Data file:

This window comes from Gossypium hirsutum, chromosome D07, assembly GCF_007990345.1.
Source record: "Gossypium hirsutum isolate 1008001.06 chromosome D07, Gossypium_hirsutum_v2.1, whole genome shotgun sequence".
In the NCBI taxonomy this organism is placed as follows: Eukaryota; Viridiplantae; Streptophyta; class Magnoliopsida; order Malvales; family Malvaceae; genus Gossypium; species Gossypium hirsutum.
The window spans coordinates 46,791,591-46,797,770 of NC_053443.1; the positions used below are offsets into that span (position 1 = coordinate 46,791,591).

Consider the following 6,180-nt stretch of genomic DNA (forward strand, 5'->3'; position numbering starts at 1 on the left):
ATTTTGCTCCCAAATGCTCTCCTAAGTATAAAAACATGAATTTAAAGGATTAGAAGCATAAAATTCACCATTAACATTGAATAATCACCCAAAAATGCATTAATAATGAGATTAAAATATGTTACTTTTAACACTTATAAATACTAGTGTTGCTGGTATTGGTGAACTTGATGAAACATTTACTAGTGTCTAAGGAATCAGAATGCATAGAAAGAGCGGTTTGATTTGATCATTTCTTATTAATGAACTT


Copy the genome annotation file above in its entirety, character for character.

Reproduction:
This window comes from Gossypium hirsutum, chromosome D07, assembly GCF_007990345.1.
Source record: "Gossypium hirsutum isolate 1008001.06 chromosome D07, Gossypium_hirsutum_v2.1, whole genome shotgun sequence".
In the NCBI taxonomy this organism is placed as follows: Eukaryota; Viridiplantae; Streptophyta; class Magnoliopsida; order Malvales; family Malvaceae; genus Gossypium; species Gossypium hirsutum.
The window spans coordinates 46,791,591-46,797,770 of NC_053443.1; the positions used below are offsets into that span (position 1 = coordinate 46,791,591).

Consider the following 6,180-nt stretch of genomic DNA (forward strand, 5'->3'; position numbering starts at 1 on the left):
ATTTTGCTCCCAAATGCTCTCCTAAGTATAAAAACATGAATTTAAAGGATTAGAAGCATAAAATTCACCATTAACATTGAATAATCACCCAAAAATGCATTAATAATGAGATTAAAATATGTTACTTTTAACACTTATAAATACTAGTGTTGCTGGTATTGGTGAACTTGATGAAACATTTACTAGTGTCTAAGGAATCAGAATGCATAGAAAGAGCGGTTTGATTTGATCATTTCTTATTAATGAACTT